A Series EE bond is a form of U.S. Savings Bond that was introduced in 1980.
Series EE bonds are purchased at a discount and then redeemed for their face value when they mature. The difference represents interest, and is taxable when the bond matures or is cashed in (unless the savings bond purchaser has elected to be taxed on the interest each year, which savings bond purchasers rarely do). Unlike capital gain property, which receives a step up in basis at death, the interest component is considered income in respect of a decedent. That income would be taxable if received by the estate of the owner (the executor of an estate that has $600 or more of gross income for a year has to file Form 1041) or by an heir, but would not be taxable in the hands of a tax-exempt charity.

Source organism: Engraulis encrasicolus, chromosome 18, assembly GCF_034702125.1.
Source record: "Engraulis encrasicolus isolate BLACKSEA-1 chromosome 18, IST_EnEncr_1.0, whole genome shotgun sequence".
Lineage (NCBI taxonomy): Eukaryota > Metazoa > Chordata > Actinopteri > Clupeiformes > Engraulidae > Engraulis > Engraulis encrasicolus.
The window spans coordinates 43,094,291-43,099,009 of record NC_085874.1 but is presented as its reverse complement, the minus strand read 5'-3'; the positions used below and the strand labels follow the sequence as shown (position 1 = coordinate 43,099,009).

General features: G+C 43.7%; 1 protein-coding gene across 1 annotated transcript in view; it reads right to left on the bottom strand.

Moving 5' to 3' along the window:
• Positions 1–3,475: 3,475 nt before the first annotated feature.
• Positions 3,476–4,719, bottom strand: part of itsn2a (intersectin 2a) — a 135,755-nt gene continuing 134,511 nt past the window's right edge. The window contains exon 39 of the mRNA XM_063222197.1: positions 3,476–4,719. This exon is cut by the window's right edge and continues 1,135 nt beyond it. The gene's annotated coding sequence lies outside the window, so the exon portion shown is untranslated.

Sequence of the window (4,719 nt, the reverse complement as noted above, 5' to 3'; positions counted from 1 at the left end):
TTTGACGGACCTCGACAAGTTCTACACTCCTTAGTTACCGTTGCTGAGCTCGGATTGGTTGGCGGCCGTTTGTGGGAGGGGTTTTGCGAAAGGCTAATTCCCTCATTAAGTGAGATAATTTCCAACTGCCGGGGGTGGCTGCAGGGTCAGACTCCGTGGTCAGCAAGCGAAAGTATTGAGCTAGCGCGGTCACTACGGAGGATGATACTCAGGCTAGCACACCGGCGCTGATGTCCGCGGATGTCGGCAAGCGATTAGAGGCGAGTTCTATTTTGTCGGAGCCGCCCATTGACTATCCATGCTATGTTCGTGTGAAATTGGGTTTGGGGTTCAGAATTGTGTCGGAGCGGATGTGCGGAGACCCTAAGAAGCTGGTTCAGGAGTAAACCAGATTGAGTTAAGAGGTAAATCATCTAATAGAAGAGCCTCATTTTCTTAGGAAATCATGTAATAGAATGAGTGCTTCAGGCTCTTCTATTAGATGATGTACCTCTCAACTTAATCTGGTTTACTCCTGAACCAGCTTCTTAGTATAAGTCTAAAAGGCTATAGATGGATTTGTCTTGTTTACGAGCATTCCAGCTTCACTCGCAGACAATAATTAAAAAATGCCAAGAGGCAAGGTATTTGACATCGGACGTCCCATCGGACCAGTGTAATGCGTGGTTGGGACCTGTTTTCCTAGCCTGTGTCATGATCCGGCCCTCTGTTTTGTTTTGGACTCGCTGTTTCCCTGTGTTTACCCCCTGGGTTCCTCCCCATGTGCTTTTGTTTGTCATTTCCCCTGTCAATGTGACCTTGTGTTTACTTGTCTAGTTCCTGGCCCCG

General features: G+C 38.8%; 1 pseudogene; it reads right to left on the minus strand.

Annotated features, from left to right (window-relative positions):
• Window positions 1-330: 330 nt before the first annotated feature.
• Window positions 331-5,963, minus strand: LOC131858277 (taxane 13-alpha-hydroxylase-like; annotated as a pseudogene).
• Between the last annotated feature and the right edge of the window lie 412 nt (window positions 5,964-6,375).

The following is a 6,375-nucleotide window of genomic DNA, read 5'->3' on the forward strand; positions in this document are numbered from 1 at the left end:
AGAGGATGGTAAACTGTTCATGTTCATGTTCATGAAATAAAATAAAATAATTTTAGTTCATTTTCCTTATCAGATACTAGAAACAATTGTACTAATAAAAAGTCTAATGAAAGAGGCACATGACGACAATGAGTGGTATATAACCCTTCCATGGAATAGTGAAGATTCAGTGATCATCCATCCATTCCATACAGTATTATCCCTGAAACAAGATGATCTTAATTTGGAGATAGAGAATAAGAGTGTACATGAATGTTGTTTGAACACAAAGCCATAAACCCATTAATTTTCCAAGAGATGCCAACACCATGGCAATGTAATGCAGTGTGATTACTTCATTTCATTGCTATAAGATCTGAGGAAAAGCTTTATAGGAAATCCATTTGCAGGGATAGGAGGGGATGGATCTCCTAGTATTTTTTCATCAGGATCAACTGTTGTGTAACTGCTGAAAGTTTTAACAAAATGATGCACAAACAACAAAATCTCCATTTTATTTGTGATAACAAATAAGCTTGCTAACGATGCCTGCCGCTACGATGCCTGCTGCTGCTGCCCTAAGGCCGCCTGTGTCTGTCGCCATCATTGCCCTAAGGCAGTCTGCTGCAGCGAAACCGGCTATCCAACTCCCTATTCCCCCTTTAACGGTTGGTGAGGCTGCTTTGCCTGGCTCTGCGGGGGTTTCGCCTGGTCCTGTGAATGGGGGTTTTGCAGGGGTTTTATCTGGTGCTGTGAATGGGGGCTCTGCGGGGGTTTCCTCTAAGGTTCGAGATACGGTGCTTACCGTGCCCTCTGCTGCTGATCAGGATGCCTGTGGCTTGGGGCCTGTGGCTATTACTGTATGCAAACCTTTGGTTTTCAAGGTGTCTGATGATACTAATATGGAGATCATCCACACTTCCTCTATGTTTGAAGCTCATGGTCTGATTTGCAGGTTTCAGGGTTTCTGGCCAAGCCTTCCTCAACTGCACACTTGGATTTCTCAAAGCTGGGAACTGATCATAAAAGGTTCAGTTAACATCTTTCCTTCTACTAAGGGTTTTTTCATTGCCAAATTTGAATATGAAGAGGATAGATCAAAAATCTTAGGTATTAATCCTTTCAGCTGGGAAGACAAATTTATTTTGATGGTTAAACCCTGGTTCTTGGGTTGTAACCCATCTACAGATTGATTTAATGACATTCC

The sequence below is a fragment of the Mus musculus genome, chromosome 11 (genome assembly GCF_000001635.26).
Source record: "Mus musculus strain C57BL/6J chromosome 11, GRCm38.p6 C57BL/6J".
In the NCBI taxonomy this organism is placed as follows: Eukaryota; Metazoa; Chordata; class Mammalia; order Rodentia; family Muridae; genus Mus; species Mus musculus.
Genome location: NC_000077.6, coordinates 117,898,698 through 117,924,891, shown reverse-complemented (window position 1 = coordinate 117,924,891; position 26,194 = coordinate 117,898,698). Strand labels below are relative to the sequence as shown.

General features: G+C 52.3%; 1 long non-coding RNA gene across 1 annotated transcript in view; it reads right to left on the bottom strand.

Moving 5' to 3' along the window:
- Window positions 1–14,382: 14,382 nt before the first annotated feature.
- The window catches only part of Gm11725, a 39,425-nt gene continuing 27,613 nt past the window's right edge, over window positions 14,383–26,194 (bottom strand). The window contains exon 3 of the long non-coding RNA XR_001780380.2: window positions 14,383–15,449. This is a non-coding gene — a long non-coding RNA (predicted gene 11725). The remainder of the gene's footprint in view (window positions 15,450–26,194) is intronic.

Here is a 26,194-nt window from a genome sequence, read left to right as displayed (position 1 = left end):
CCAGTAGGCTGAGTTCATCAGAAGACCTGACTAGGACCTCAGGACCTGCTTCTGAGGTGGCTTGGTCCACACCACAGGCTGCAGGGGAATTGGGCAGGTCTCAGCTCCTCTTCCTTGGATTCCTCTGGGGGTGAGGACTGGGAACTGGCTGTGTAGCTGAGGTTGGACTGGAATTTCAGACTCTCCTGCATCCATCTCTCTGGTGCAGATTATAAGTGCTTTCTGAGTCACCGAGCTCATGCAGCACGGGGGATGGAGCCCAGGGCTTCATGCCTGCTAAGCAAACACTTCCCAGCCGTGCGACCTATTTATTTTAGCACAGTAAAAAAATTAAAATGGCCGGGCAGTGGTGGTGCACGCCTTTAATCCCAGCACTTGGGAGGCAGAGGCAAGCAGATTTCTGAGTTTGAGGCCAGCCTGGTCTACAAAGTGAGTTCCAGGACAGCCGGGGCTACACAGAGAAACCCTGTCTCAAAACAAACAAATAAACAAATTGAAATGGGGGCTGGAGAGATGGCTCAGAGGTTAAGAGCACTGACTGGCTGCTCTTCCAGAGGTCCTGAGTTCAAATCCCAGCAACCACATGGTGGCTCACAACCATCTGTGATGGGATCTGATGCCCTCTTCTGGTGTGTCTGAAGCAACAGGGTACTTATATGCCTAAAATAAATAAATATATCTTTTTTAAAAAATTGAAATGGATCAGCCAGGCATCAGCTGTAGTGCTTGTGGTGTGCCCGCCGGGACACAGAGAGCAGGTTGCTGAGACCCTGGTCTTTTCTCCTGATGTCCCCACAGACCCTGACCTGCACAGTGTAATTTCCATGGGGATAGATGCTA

The imputed interest on a Series EE bond is exempt from state and local taxes. Federal income tax is due on a Series EE bond only when it matures. The tax is applied to the difference between the face value and purchase price of the bond at ordinary income tax rates.
The owner of a maturing Series EE bond can exchange it for an interest bearing Series HH bond in lieu of paying federal income tax on part of the bond proceeds.
The transfer of Series EE bonds is severely restricted. Generally speaking, they cannot be given directly to charity; they must be cashed in and the proceeds given instead.